Most people, especially those drawn to military service, inherently trust “the system.” Commissioned officers freely submit fingerprint standards to apply for security background checks. And in fact, DNA is no different. The Department of Defense began systemically collecting DNA samples to identify remains of service members during the Gulf War in 1991. What is now known as the “Armed Forces Repository of Specimen Samples for the Identification of Remains,” contained DNA from approximately 3.2 million service members. While the database was initially designed to identify the remains of service members, the 2003 National Defense Authorization Act, opened the Repository for law enforcement purposes. And to make matters worse, refusing to give up a DNA sample to the Repository is grounds for prosecution under Article 92, U.C.M.J, failure to obey a lawful general order—carrying a maximum punishment of a dishonorable discharge, confinement for two years, total forfeiture of pay and allowances, and reduction to the lowest enlisted grade. What, you may ask, would you care about submission of DNA into any database? A better question might be phrased, what could free open source DNA standards mean for your privacy? And could your military service unwittingly make you stand witness against your relatives?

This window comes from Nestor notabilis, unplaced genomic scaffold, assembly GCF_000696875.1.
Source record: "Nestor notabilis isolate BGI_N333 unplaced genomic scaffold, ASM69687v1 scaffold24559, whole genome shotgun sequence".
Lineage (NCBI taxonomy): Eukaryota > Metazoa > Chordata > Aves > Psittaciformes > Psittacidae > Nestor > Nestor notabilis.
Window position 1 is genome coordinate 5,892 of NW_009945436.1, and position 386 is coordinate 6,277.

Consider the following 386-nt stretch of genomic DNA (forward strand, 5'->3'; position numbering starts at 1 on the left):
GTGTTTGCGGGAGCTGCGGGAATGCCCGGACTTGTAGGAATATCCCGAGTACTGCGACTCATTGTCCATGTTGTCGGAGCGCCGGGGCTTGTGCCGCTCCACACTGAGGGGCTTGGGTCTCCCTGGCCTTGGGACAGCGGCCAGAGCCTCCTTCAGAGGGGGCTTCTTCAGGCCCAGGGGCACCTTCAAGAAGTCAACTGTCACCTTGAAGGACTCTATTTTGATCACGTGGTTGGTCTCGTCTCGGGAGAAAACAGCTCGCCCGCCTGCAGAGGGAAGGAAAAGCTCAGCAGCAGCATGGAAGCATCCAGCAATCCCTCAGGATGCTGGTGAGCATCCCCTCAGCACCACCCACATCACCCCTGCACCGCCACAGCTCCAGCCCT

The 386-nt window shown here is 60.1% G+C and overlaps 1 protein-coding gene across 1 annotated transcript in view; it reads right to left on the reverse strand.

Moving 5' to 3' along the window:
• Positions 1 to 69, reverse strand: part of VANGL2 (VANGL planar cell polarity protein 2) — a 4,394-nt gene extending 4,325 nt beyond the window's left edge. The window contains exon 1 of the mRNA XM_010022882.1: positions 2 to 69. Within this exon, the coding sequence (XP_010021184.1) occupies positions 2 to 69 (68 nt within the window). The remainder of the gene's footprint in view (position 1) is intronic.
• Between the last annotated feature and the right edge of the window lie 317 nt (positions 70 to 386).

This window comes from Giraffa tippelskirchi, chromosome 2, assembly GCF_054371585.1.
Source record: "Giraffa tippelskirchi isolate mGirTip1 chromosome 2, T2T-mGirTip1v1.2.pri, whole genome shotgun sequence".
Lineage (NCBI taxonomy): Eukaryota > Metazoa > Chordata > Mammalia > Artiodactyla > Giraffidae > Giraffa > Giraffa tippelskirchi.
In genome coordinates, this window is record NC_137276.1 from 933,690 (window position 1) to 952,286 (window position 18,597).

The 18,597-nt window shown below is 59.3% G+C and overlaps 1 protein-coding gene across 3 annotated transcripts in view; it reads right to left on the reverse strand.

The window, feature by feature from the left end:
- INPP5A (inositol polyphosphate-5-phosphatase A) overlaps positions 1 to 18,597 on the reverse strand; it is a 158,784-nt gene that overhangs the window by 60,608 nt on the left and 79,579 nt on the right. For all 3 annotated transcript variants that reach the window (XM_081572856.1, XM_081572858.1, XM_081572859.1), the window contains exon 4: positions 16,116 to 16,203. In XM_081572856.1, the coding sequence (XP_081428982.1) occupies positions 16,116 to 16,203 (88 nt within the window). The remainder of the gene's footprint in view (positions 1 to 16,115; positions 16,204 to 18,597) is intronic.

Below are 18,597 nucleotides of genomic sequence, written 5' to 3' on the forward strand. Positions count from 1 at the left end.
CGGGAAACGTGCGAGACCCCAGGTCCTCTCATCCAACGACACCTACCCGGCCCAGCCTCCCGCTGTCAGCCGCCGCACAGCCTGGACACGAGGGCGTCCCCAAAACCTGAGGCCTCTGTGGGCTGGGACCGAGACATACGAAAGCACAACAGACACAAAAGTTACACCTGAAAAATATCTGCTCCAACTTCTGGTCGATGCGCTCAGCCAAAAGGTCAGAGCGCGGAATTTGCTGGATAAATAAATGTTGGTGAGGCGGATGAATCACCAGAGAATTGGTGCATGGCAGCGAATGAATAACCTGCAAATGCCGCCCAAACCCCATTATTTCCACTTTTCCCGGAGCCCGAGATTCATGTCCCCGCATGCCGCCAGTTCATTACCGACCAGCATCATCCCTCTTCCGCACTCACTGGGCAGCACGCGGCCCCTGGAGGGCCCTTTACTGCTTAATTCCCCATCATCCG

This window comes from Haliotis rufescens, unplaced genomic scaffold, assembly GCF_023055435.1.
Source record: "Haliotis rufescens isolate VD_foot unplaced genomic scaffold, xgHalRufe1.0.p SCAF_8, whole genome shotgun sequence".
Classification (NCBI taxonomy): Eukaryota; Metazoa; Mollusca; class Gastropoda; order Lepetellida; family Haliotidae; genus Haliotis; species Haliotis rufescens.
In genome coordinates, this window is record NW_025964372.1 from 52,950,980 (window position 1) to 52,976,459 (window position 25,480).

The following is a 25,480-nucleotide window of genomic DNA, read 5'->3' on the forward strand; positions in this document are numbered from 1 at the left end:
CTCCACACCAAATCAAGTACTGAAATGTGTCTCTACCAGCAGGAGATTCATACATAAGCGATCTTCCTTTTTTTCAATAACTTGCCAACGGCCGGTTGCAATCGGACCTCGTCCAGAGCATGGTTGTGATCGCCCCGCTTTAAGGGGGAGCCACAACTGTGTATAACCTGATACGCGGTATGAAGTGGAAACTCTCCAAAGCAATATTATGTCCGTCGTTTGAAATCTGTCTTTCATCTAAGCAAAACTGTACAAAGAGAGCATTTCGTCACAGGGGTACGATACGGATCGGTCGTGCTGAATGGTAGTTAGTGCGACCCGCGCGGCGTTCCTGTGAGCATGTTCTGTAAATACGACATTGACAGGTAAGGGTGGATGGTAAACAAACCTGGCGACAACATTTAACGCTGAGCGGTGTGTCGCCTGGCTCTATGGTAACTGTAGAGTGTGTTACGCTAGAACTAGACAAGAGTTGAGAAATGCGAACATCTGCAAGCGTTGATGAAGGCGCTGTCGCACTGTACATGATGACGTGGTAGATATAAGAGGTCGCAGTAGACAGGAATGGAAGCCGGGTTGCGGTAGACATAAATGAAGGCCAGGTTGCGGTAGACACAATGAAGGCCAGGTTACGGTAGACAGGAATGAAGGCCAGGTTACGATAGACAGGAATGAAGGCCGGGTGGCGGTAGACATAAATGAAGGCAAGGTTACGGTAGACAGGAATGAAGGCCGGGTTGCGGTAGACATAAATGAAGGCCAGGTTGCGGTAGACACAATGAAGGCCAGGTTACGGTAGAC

Background on the Golden State Killer
The GSK originally targeted women home alone or with children in the house, but moved on later to target couples. After having tied up the male in the house, the GSK would stack cups and dishes on his back and threaten to kill everyone in the home if he heard them rattle. This gave the GSK time to sexually assault the female, casually raid the refrigerator for a mid-attack snack, and dump out drawers and cabinets seemingly looking for nothing in particular. Often, he would allow his victims to believe he had left and the victim would begin to move, only to feel the sharp edge of a knife scrape across her back. Although, the GSK refined his modis operendi over time, one commonality never changed—he extensively surveilled his victims.